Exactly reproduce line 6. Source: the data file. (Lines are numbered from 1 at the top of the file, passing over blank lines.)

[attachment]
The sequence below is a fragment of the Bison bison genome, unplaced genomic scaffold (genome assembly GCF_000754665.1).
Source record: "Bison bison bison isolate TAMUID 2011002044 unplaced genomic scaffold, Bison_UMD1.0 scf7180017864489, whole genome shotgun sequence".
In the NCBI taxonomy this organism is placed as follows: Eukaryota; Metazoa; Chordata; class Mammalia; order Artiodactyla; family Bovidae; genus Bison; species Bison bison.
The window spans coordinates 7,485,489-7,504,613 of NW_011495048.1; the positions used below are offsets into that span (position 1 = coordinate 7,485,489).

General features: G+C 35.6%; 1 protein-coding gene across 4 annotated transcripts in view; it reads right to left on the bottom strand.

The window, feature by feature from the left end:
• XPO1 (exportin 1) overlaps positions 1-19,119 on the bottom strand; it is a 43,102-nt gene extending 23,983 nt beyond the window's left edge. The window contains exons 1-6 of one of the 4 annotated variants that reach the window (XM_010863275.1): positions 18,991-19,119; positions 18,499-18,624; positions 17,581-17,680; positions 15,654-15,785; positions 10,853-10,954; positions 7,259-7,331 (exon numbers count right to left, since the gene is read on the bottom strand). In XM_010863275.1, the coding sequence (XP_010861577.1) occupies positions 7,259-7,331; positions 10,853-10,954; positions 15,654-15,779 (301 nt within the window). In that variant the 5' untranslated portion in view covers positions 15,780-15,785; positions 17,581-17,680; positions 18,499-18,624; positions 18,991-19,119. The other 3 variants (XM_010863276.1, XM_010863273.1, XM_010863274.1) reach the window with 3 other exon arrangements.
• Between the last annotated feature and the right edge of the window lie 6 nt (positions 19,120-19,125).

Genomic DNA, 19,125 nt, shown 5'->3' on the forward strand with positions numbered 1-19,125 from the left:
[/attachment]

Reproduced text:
The window, feature by feature from the left end: